“I come from a country that has been in constant resistance and struggle for more than 500 years.”
These words opened Guatemalan Member of Congress Sandra Moran’s talk in San Miguel last week; a talk that focused on the strength and resilience of women in the many roles we play in our communities and our families.
Moran, the first feminist and out lesbian to be elected to parliament, has been an Indigenous and women’s rights activist since she was a high school student, spending 14 years in exile in Mexico, Nicaragua and Canada during the height of the U.S.-backed war in her country.
The beginnings of that war lie in the early 20th century, when the United Fruit Company solidified its exploitation of the land, and escalated in 1954 with the U.S-supported overthrow of the democratically elected government of President Jacobo Arbenz and the institution of a military regime, which remained in power until 1996.
Between 1954 and 1996, more than 200, 000 people – 83% of them Mayan – were killed, more than 500,000 were driven from their homes and land, and many more were raped, tortured and disappeared or imprisoned.
The war that never ends
Peace accords were signed in 1996, and the war was officially ended. However, according to Moran and other activists in Guatemala, the overt military war was replaced by an economic war in which, as she put it, “the President has sold everything,” and Guatemalans, particularly Indigenous peoples, have seen their land (and, with it, their ability to grow their own food) taken away from them. Basic services such as clean water, education and health care are available only to those who can pay for them.
Guatemala has the third highest rate of femicide in the world: more than 1,000 women were killed in 2016. Moran notes that violence against women, in particular Indigenous women, was a strategy of the war, because the resistance to the military regime was led by women in many communities. Violence of all kinds against women, perpetrated and sanctioned by individuals and by the state, continues throughout the country: on March 8th – International Women’s Day – last year, 41 girls living in a state-run youth facility were killed and 19 seriously injured in a fire after they had been locked in a 6.8 x 7 metre room with no windows, food, water or toilets.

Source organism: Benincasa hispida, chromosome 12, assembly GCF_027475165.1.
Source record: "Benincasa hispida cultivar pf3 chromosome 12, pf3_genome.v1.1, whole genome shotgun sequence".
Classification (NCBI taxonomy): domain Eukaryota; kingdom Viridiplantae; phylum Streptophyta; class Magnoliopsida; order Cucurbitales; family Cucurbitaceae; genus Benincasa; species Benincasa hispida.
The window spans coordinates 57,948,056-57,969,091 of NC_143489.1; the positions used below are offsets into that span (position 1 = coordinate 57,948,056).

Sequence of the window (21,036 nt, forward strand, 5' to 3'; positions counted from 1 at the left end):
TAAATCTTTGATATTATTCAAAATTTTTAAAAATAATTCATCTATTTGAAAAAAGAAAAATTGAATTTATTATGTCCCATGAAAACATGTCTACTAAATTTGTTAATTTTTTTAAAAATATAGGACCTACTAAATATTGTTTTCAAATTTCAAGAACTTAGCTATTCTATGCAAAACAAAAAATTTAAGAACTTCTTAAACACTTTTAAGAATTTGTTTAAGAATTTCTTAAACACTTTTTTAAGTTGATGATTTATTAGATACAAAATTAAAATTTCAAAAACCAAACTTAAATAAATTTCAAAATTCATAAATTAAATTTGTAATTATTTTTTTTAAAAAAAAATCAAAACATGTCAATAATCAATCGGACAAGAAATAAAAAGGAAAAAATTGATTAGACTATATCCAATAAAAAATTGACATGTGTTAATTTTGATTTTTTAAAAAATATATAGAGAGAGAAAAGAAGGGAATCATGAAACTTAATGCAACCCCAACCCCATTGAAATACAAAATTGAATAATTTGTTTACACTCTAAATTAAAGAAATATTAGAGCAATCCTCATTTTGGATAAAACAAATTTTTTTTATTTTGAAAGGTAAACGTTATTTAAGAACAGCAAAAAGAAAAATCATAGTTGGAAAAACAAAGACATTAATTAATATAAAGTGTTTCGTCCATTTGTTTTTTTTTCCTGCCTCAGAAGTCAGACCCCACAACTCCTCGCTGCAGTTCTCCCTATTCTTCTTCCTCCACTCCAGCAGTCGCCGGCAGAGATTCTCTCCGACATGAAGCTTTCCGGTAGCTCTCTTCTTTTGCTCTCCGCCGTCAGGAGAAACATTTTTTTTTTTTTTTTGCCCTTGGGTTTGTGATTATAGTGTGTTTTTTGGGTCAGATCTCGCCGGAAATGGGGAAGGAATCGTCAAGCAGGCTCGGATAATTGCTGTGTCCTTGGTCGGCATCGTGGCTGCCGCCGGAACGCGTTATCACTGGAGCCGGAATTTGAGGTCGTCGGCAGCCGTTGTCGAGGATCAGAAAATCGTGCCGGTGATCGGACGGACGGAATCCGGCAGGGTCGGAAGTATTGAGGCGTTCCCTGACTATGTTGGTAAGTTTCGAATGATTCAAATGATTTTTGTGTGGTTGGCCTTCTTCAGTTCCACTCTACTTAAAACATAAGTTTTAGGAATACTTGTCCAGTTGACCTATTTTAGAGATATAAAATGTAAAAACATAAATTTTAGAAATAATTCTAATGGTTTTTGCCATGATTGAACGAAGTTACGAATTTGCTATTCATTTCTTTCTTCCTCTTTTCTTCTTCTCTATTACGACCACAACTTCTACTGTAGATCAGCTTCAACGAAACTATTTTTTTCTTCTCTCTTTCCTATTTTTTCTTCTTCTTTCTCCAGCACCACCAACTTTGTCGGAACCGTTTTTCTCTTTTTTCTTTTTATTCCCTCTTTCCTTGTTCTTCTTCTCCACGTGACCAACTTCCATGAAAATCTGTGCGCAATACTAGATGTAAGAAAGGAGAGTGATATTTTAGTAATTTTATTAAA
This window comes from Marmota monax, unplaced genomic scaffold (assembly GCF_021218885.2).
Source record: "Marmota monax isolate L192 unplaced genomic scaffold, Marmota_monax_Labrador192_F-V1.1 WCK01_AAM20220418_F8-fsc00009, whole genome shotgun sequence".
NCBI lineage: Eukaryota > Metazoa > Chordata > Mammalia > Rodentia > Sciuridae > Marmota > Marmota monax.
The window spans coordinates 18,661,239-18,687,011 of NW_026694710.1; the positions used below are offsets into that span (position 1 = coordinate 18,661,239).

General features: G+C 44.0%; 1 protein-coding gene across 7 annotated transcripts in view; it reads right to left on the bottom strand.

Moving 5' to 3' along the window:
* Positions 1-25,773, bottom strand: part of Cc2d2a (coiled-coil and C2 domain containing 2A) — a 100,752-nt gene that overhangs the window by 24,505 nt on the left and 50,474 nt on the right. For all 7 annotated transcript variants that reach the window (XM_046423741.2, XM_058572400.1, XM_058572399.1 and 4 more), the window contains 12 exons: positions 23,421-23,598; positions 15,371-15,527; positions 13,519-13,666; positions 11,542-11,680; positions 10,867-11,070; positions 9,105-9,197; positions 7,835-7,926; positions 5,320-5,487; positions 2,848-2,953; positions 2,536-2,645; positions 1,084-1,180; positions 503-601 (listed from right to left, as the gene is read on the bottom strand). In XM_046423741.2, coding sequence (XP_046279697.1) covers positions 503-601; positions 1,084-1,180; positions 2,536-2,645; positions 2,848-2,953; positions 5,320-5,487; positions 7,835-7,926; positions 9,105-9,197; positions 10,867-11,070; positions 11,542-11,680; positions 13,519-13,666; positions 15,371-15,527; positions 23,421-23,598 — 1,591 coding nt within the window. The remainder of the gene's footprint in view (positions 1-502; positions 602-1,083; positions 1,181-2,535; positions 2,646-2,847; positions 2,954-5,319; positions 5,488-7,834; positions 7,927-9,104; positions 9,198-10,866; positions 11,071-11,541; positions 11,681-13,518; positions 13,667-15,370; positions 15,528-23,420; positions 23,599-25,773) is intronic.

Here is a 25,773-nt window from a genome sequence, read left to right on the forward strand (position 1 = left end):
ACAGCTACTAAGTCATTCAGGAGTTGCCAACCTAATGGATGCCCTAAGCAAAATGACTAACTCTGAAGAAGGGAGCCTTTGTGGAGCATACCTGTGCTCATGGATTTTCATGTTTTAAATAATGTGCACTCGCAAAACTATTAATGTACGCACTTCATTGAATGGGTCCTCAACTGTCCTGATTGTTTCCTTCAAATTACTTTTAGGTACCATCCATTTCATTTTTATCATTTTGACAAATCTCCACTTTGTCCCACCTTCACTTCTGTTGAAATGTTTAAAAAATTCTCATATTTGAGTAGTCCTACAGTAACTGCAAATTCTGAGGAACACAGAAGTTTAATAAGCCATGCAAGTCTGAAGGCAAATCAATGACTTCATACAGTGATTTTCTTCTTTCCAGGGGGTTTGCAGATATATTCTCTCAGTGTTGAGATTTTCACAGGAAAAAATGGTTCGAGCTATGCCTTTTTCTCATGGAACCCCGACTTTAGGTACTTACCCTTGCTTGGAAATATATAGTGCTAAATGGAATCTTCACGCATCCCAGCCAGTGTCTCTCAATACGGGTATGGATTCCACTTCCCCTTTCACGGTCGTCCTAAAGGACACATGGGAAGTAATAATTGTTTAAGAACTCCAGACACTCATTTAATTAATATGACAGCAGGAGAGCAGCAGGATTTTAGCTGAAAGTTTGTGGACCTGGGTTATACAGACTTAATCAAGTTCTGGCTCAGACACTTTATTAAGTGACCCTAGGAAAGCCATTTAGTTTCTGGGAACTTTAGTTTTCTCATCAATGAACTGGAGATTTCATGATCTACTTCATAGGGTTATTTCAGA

Since being elected to Congress, Moran has led efforts to end the forced marriage of girls as young as 11 who have become pregnant as the result of rape. As a result of that work, a law was passed last year prohibiting these marriages and setting the age of majority as the youngest age at which someone can marry. She has a long list of other reforms that are needed to entrench women’s rights and reduce the rate of violence.
Democracy, grassroots style
The Convergence Party, which Moran represents, grew from grassroots activism that sprang up after the signing of the peace accords and culminated in massive street protests against government and corporate corruption in 2015. The three members of that party who were elected to the national parliament in 2015 create a very small progressive voice in a Congress of 158 members representing 15 different parties and dominated by evangelical Christians.
Moran does not see her work as being limited to her role as a member of Congress. In San Miguel, she described herself as an instrument of the people and as an activist both within and outside the formal electoral system.
She is committed to true representative democracy in which “everyone in their own voice” can work towards the goal of human rights for all, which she described as “the right to have rights, to know you have rights and to enjoy your rights.”
Breaking the silence
Following her talk, Moran put her commitment to breaking the silence (rompiendo el silencio) about violence against women into action with a powerful drumming/spoken word performance.
I left the community centre deeply moved and inspired by this courageous woman, who says of herself:
“In Guatemala, to be a feminist is not welcomed, to be a lesbian, even less so. But the fact that I have always been transparent about who I am – a lesbian feminist – took away that weapon from those who use misogynist, sexist and homophobic attacks as a political strategy.”